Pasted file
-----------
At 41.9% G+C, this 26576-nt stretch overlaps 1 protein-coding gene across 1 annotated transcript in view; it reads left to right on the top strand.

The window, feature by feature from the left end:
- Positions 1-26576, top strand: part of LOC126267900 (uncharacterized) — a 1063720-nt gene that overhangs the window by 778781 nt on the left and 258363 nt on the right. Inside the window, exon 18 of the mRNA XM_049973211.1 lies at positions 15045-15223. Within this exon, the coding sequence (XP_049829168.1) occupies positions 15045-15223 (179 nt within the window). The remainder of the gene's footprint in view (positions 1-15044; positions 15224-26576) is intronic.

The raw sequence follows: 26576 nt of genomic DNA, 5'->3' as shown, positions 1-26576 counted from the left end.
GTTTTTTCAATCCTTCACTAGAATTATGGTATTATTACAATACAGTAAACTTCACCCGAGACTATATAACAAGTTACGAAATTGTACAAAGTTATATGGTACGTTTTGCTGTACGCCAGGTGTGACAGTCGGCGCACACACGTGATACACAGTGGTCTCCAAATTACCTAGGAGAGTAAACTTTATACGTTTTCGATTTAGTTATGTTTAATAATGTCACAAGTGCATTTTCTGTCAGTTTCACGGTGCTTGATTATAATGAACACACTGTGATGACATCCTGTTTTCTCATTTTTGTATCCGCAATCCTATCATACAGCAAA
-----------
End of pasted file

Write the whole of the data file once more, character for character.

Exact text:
At 41.9% G+C, this 26576-nt stretch overlaps 1 protein-coding gene across 1 annotated transcript in view; it reads left to right on the top strand.

The window, feature by feature from the left end:
- Positions 1-26576, top strand: part of LOC126267900 (uncharacterized) — a 1063720-nt gene that overhangs the window by 778781 nt on the left and 258363 nt on the right. Inside the window, exon 18 of the mRNA XM_049973211.1 lies at positions 15045-15223. Within this exon, the coding sequence (XP_049829168.1) occupies positions 15045-15223 (179 nt within the window). The remainder of the gene's footprint in view (positions 1-15044; positions 15224-26576) is intronic.

The raw sequence follows: 26576 nt of genomic DNA, 5'->3' as shown, positions 1-26576 counted from the left end.
GTTTTTTCAATCCTTCACTAGAATTATGGTATTATTACAATACAGTAAACTTCACCCGAGACTATATAACAAGTTACGAAATTGTACAAAGTTATATGGTACGTTTTGCTGTACGCCAGGTGTGACAGTCGGCGCACACACGTGATACACAGTGGTCTCCAAATTACCTAGGAGAGTAAACTTTATACGTTTTCGATTTAGTTATGTTTAATAATGTCACAAGTGCATTTTCTGTCAGTTTCACGGTGCTTGATTATAATGAACACACTGTGATGACATCCTGTTTTCTCATTTTTGTATCCGCAATCCTATCATACAGCAAA